• Massaging pressure points may prevent bed sores by increasing the circulation. (frequent repositioning of the client is also necessary).

After more than 30 years working as a massage therapist, and years working in Palliative care (in various capacities), I now specialize in Palliative massage as part of my End of life Doula work. I love teaching family and caregivers a few easy techniques to help their loved ones.

Some contraindications: On or near cancer lesions and tumor sites, enlarged lymph nodes, sites of radiation, medical devices (such as iv and catheters) bruising and any suspicious areas. Application of deep or intense pressure is also not recommended. Consult with their Doctor or a trained massage therapist when in doubt.

Note: Massage treatments are covered by some health care plans.

Rayne Johnson specializes in Comfort Touch, is a Death Doula and use of Sacred oils for the dying. Edmonton, AB.

For more information, contact Rayne at 780-267-5007

Scented Candles

Rayne Johnson

Aromatherapist and Founder of Sacred Aromas and Essential Oils

In this report:

  • Tips for choosing scented candles 
  • How to keep your candle burning bright
  • Using scented candles in a healing ritual
  • And more

When using scented candles there are a several things to consider such as what are they made of; wick material and length; type of scent used; burning time; and more. 

Check the ingredients


The type of wax really matters. Shop for candles made from soy or coconut, rather than cheaper paraffin or petroleum by-products.

Why not beeswax?

Beeswax is often suggested; however, it does not hold scent well. My personal preference is to use beeswax candles unscented. The aroma alone from a beeswax candle is so relaxing.

Why not paraffin? 

Studies have found that candles made from paraffin can release cancer-causing chemicals. And it may be harmful for people with respiratory conditions such as asthma.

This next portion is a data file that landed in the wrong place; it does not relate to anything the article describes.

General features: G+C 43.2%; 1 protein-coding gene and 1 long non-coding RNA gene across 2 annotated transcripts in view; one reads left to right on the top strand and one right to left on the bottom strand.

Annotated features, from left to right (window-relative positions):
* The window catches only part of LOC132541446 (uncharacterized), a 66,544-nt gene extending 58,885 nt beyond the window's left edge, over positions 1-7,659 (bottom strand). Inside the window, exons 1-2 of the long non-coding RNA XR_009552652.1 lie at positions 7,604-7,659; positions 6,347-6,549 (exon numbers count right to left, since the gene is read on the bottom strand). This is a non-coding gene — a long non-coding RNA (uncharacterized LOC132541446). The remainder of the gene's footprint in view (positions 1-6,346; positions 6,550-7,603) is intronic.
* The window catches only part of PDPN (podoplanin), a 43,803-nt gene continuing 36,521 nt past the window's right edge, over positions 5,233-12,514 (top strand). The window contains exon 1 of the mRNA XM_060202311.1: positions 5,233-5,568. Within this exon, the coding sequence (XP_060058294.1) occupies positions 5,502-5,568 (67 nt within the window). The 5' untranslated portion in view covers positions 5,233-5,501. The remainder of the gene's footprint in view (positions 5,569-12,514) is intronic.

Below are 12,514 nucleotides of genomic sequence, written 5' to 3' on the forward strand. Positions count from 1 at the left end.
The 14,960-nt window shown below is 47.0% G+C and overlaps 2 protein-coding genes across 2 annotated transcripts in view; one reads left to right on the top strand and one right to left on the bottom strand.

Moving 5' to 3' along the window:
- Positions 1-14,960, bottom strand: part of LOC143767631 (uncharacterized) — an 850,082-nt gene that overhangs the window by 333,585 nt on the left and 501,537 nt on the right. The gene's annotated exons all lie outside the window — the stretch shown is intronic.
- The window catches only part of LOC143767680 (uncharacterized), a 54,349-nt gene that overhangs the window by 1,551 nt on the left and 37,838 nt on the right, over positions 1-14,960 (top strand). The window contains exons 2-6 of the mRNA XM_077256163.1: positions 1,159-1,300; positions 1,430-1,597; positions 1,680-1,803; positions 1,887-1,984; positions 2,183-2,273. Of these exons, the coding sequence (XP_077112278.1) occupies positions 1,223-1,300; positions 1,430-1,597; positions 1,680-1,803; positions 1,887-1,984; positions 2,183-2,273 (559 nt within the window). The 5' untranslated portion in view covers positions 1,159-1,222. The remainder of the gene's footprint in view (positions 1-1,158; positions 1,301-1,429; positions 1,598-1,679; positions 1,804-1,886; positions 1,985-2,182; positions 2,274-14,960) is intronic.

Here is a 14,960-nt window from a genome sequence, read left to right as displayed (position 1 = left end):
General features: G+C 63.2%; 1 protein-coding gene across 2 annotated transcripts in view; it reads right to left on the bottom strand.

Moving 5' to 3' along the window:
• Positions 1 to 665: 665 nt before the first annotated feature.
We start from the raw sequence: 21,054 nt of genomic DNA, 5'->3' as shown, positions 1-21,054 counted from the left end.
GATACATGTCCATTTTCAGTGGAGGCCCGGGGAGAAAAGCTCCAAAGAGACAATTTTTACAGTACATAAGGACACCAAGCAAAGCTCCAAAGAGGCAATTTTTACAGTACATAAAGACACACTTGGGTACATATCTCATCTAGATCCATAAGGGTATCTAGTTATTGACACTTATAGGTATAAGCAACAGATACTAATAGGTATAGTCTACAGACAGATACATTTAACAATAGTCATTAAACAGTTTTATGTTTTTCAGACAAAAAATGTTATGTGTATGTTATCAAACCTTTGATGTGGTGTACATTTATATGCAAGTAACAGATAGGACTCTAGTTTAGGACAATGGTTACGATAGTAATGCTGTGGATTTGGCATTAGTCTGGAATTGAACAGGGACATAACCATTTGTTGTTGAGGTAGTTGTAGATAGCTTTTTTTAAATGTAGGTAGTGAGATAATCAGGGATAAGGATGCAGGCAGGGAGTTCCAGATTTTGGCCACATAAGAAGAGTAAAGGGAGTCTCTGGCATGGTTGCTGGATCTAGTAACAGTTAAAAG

Make sure the wick doesn’t contain lead, which could be harmful to us. Sometimes candle wicks had a metal core to keep them upright. Candlemakers are moving to alternatives such as pure cotton wicks. 

Wick length

Before lighting the candle, cut the wick to six or eight millimeters in height to keep the flame from going too high and darkening the inside of the candleholder. 

You want a clean flame to light up your room. Trimming the wick can be beneficial in creating a peaceful calming ritual…an offering of gratitude.


Candles made with essential oils are normally 100% produced from natural ingredients. 

But be aware of what is meant by “natural”.

Candles made with fragrance oils are from mostly man-made (synthetic) sources and may include fragrance from natural sources.

Since essential oils are derived directly from plants, they are natural. 

Candles made exclusively with essential oils are aromatherapeutic. Aromatherapy does have a positive psychological effect on overall wellbeing. 

But as much as we like essential oils, certain beautiful scents—like wood-fire smell or even rose-scented aroma—cannot be added economically to candles.

Essential oils are more expensive than fragrance oil. It takes 60 roses to produce a single drop of rose essential oil, and as a result, this would be extremely expensive to use in candle making. 

This is why many candlemakers use fragrance oils or a mixture of both essential and fragrance oils. 

If a brand uses only essential oils, it will be featured in their marketing as a mark of quality—just as some brands might talk about only using natural wax.

Other tips about scent:

  • Make sure the candles are dye- and allergen-free versions made without phthalates. Bargain-bin scented candles smell rank—it’s suggested that you avoid buying them.
  • Too much fragrance can literally make people feel sick. Be aware of how potent the candle has been made. Also, don’t leave the candle burning too long. A good measure is about an hour at a time. Set a timer as a reminder to blow it out.